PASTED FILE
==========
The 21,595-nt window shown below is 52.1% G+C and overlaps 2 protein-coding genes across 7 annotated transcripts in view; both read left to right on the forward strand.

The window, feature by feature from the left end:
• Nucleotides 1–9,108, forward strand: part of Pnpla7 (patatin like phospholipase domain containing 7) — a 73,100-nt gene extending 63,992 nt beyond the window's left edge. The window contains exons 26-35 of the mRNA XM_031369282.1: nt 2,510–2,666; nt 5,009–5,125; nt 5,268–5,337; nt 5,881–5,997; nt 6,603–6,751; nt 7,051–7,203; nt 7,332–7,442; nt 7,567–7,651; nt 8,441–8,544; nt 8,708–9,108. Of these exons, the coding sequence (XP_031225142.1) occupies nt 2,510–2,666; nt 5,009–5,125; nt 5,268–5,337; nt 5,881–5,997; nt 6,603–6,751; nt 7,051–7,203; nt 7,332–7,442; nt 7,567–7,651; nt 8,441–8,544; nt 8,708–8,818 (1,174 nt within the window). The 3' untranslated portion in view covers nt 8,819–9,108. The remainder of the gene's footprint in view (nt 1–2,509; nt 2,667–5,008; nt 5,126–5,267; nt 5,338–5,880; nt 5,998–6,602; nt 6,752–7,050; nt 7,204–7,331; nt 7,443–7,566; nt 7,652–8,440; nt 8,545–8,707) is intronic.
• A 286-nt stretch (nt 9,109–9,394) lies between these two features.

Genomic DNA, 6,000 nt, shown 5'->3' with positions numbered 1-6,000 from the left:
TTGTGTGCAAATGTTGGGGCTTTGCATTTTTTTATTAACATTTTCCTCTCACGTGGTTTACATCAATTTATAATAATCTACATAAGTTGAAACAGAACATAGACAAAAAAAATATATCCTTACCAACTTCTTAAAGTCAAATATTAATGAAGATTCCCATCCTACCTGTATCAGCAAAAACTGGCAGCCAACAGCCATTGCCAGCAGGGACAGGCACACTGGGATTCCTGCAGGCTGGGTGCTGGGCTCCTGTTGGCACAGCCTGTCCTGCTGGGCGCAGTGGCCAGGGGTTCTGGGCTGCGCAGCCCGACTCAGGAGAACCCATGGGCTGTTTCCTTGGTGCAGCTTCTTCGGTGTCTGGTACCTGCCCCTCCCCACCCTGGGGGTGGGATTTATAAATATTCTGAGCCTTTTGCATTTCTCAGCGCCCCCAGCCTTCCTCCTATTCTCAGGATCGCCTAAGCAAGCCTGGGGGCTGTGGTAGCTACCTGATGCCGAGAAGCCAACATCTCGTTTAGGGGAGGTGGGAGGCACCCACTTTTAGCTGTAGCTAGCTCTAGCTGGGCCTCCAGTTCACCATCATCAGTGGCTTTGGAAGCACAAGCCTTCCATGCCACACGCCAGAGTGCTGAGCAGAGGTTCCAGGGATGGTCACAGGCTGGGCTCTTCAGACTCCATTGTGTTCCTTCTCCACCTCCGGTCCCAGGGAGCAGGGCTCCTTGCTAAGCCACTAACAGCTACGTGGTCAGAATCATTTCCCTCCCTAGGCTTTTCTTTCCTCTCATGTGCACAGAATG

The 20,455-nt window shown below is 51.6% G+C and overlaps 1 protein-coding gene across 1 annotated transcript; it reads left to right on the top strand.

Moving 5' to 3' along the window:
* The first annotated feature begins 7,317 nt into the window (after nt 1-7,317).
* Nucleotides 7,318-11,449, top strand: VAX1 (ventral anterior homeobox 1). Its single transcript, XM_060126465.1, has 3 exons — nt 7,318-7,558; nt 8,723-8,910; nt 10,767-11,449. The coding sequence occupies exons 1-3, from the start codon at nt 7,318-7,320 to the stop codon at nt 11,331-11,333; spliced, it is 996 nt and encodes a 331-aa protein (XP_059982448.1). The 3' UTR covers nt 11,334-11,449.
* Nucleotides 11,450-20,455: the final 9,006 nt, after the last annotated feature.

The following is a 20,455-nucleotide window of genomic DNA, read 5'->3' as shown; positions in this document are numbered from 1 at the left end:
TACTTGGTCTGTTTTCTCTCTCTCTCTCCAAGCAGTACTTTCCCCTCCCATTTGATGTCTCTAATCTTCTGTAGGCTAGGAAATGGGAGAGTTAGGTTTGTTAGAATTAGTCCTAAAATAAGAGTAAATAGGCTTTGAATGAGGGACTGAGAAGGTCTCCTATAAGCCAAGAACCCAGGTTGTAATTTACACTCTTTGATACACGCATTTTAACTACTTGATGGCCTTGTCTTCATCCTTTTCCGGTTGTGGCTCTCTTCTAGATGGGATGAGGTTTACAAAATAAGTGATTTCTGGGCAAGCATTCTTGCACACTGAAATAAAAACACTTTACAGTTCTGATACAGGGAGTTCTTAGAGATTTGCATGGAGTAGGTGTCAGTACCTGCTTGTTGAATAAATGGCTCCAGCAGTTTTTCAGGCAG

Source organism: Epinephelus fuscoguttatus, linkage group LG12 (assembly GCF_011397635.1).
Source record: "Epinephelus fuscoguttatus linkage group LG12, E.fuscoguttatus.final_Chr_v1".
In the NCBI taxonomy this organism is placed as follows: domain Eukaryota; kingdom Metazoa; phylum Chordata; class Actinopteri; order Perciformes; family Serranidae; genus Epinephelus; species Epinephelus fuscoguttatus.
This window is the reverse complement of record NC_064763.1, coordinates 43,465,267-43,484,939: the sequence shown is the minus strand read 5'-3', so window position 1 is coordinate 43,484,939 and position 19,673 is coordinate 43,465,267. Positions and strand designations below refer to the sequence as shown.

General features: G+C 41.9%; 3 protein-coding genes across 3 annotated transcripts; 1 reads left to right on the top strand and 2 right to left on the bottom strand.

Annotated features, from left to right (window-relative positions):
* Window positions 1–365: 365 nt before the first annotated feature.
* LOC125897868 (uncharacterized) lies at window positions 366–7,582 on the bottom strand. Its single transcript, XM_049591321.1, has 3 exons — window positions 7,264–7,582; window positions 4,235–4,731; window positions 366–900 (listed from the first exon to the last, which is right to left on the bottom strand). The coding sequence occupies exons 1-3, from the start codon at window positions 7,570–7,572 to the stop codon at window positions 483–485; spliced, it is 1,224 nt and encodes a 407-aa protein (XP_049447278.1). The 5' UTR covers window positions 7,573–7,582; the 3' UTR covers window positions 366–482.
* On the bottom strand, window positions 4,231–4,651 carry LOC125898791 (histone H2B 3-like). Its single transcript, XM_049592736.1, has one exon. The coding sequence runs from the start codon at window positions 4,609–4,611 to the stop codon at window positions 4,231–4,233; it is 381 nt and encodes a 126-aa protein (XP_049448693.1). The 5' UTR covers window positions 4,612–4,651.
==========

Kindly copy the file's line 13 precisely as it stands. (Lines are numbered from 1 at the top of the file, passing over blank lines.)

TACTTGGTCTGTTTTCTCTCTCTCTCTCCAAGCAGTACTTTCCCCTCCCATTTGATGTCTCTAATCTTCTGTAGGCTAGGAAATGGGAGAGTTAGGTTTGTTAGAATTAGTCCTAAAATAAGAGTAAATAGGCTTTGAATGAGGGACTGAGAAGGTCTCCTATAAGCCAAGAACCCAGGTTGTAATTTACACTCTTTGATACACGCATTTTAACTACTTGATGGCCTTGTCTTCATCCTTTTCCGGTTGTGGCTCTCTTCTAGATGGGATGAGGTTTACAAAATAAGTGATTTCTGGGCAAGCATTCTTGCACACTGAAATAAAAACACTTTACAGTTCTGATACAGGGAGTTCTTAGAGATTTGCATGGAGTAGGTGTCAGTACCTGCTTGTTGAATAAATGGCTCCAGCAGTTTTTCAGGCAG